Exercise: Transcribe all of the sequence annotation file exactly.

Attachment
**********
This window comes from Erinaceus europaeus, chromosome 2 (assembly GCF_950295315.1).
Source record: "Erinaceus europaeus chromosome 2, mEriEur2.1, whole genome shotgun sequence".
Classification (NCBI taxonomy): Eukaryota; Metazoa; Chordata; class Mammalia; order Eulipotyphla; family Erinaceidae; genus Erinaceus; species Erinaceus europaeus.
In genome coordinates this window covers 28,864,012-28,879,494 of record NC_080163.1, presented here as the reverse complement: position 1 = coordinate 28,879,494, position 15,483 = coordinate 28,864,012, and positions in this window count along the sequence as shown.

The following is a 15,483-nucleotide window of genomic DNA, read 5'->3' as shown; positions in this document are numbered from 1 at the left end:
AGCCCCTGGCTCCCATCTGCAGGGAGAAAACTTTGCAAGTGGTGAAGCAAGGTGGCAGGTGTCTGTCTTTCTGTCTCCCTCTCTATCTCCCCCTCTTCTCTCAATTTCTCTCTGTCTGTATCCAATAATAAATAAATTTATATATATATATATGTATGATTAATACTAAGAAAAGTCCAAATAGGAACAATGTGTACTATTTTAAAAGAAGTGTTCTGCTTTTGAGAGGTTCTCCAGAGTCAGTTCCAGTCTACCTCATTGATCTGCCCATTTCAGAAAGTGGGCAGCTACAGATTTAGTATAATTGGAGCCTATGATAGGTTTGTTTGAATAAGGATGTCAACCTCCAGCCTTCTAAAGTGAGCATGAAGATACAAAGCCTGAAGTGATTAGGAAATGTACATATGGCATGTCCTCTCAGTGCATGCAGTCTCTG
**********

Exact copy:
This window comes from Erinaceus europaeus, chromosome 2 (assembly GCF_950295315.1).
Source record: "Erinaceus europaeus chromosome 2, mEriEur2.1, whole genome shotgun sequence".
Classification (NCBI taxonomy): Eukaryota; Metazoa; Chordata; class Mammalia; order Eulipotyphla; family Erinaceidae; genus Erinaceus; species Erinaceus europaeus.
In genome coordinates this window covers 28,864,012-28,879,494 of record NC_080163.1, presented here as the reverse complement: position 1 = coordinate 28,879,494, position 15,483 = coordinate 28,864,012, and positions in this window count along the sequence as shown.

The following is a 15,483-nucleotide window of genomic DNA, read 5'->3' as shown; positions in this document are numbered from 1 at the left end:
AGCCCCTGGCTCCCATCTGCAGGGAGAAAACTTTGCAAGTGGTGAAGCAAGGTGGCAGGTGTCTGTCTTTCTGTCTCCCTCTCTATCTCCCCCTCTTCTCTCAATTTCTCTCTGTCTGTATCCAATAATAAATAAATTTATATATATATATATGTATGATTAATACTAAGAAAAGTCCAAATAGGAACAATGTGTACTATTTTAAAAGAAGTGTTCTGCTTTTGAGAGGTTCTCCAGAGTCAGTTCCAGTCTACCTCATTGATCTGCCCATTTCAGAAAGTGGGCAGCTACAGATTTAGTATAATTGGAGCCTATGATAGGTTTGTTTGAATAAGGATGTCAACCTCCAGCCTTCTAAAGTGAGCATGAAGATACAAAGCCTGAAGTGATTAGGAAATGTACATATGGCATGTCCTCTCAGTGCATGCAGTCTCTG